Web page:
Sept 9 (Reuters) – The dollar index fell 0.5% on Friday, still suffering the effects of aggressive 75bp rate hikes by the BOC and ECB this week and profit-taking on overbought long positions, but it managed to rebound after testing key support.
EUR/USD’s rally reached 1.0114 by the 50% Fibo of the August-September 1.0369-0.9864 drop before falling toward parity due to uncertainty regarding EU efforts to shield the region from its energy crisis.
Hawkish talk from ECB members and reports the central bank might begin discussing quantitative tightening in October failed to get EUR/USD back to its early highs.
However, it retained a 0.58% gain on the day and found buyers by the 21-day moving average at 1.0026 that it cleared for the first time since Mid-August.
Below-forecast Chinese inflation data got some wondering whether that would feed into lower price pressures elsewhere, helping government debt yields retreat and riskier assets recover, to the detriment of the haven dollar.
Despite the Fed’s back-to-back 75bp rate hikes and a third one being priced in for September, 2-year bund-Treasury yield spreads have risen from August’s -2.79% trough to -2.31% currently, just below Thursday’s -2.28% rebound high.
The Fed has already convinced markets to price in a nearly 4% terminal rate next year and less risk of inflation running rampant. The ECB has more recently been forced to join the rapid rate-hiking party after euro zone inflation overtook US inflation.
The most overbought dollar pair coming into this week was USD/JPY, which was down 1% after recovering from Friday’s dive to key supports by the 141.505 low on EBS. The low was by the minimum 23.6% Fibo of the frothy 130.40-144.99 August-September surge.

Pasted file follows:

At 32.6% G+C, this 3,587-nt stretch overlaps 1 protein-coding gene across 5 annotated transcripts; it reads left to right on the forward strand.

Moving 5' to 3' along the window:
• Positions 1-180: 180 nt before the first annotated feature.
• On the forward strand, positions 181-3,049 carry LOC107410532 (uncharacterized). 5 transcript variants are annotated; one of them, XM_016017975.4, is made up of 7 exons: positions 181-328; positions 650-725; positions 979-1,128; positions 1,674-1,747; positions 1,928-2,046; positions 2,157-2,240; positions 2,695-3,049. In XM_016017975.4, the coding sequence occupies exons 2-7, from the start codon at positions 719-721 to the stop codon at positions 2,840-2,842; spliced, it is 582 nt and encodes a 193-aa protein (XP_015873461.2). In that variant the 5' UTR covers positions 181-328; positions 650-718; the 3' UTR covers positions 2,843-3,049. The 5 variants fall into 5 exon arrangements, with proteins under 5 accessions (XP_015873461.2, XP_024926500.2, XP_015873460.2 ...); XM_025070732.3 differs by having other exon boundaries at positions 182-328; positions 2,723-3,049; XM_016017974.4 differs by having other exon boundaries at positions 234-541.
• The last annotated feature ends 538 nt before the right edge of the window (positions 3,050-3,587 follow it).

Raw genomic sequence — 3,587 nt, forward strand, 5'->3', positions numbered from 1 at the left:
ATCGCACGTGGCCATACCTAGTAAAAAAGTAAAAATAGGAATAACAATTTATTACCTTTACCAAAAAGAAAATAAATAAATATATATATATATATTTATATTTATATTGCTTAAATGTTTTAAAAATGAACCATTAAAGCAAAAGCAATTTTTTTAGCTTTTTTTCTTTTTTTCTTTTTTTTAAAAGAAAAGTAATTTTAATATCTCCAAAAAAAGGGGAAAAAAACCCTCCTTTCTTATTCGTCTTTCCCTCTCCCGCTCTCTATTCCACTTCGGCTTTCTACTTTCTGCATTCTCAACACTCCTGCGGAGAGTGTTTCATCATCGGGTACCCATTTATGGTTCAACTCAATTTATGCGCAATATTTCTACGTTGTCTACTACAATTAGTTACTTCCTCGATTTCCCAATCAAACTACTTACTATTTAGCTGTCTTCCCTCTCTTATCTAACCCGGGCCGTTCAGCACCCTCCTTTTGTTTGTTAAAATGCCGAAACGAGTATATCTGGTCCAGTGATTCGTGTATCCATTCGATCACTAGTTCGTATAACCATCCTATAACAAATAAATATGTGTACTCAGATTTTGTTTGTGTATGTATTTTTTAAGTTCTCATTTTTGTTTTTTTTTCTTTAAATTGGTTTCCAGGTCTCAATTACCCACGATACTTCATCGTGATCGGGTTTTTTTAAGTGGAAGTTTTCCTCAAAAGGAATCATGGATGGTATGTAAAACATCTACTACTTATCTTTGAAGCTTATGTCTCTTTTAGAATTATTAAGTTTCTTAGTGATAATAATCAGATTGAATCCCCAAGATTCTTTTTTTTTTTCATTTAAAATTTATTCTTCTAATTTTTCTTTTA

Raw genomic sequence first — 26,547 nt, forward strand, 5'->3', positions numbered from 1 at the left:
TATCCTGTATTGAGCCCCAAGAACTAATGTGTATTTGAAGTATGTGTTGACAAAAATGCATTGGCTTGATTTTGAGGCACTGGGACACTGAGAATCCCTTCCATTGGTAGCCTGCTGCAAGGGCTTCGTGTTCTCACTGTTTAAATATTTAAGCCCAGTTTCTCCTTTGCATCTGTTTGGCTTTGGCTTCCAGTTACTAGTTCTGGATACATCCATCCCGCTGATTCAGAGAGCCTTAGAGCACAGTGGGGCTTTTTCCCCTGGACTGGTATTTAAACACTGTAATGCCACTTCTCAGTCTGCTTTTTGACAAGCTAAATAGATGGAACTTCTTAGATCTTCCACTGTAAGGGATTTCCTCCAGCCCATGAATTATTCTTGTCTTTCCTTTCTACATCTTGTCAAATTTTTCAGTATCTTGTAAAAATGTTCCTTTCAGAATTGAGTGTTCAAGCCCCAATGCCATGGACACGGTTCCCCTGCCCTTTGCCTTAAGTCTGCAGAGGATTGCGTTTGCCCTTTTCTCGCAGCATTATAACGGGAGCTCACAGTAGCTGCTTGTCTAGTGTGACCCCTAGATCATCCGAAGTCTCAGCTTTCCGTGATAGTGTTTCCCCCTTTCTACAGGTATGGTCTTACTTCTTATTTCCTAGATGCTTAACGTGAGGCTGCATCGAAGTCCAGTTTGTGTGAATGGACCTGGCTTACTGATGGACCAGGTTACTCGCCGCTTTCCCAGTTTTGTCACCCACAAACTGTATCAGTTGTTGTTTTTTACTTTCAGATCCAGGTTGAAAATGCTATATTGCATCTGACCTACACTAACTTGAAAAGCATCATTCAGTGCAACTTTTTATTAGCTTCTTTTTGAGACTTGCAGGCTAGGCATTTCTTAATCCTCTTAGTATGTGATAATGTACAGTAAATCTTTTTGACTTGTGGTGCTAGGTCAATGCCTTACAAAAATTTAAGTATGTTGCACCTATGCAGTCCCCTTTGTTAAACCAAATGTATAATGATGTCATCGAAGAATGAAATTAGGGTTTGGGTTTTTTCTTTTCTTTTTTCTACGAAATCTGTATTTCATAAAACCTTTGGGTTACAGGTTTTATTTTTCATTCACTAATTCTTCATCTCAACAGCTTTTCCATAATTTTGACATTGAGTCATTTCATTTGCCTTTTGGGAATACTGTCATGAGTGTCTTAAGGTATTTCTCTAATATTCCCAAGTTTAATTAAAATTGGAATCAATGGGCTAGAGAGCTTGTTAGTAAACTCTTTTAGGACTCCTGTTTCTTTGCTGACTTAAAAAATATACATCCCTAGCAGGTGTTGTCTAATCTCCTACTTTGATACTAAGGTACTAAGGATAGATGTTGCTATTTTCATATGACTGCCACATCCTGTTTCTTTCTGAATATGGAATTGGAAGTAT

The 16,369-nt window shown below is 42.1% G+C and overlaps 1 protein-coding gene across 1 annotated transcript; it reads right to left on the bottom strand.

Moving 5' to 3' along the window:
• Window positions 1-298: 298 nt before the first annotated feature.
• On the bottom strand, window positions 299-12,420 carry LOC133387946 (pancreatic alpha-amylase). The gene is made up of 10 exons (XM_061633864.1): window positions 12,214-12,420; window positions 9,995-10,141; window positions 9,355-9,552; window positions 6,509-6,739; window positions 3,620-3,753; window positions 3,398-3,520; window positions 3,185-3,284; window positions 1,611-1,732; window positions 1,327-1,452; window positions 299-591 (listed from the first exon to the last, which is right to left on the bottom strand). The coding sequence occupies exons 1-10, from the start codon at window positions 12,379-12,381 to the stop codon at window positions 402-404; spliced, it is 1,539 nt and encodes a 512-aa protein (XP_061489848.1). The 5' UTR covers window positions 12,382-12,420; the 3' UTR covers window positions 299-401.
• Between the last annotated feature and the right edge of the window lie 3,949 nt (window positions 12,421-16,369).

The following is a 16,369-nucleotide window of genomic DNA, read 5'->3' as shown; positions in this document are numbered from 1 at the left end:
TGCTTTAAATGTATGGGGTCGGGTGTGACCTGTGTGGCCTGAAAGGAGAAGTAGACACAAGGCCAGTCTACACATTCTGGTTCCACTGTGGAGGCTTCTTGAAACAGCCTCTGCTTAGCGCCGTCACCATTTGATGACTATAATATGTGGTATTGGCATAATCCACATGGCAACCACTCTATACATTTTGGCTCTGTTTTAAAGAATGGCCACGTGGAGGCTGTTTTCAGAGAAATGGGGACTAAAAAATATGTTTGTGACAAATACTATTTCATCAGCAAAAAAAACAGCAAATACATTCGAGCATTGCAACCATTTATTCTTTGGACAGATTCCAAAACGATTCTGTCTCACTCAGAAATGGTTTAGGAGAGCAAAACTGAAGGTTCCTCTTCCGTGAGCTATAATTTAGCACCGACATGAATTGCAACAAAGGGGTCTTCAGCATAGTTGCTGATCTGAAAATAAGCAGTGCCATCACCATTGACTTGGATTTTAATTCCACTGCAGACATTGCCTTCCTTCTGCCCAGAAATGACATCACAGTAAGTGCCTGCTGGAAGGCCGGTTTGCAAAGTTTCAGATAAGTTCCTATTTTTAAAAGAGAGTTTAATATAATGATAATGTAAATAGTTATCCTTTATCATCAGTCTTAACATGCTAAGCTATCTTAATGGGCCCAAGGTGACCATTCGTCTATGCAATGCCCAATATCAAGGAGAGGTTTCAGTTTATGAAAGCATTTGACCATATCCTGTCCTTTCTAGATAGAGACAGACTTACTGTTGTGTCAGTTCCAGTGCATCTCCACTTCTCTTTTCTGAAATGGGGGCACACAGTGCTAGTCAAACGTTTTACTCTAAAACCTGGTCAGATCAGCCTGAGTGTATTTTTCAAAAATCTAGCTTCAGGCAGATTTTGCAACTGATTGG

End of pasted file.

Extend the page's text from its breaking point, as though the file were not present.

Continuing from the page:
September’s 139.00-144.99 rise to 24-year highs came despite the uptrend in 2-year Treasury-JGB yields going flat, leaving prices ripe for a correction, particularly with Japanese officials warning against the yen’s rapid fall.
But without the BoJ moving away from ultra-accommodation mode, USD/JPY weakness would have to rely mostly on weaker Fed hike expectations, which makes Tuesday’s US CPI a focus.
Sterling was up 0.8% in the first full day of mourning after the death of Queen Elizabeth, an event that prompted the BoE to delay its previously scheduled Sept. 15 policy meeting until Sept. 22. Gains to 1.1646 were trimmed after the dollar broadly recovered from its lows.
A spate of major UK economic data next week and US CPI will sharpen the focus on the pace of Fed hikes versus BoE hikes, but sterling has tumbled on rising gilt-Treasury yields spreads since mid-August due to the rising cost of fiscal support to dampen the impact of surging energy costs.
(Editing by Burton Frierson; Randolph Donney is a Reuters market analyst. The views expressed are his own.)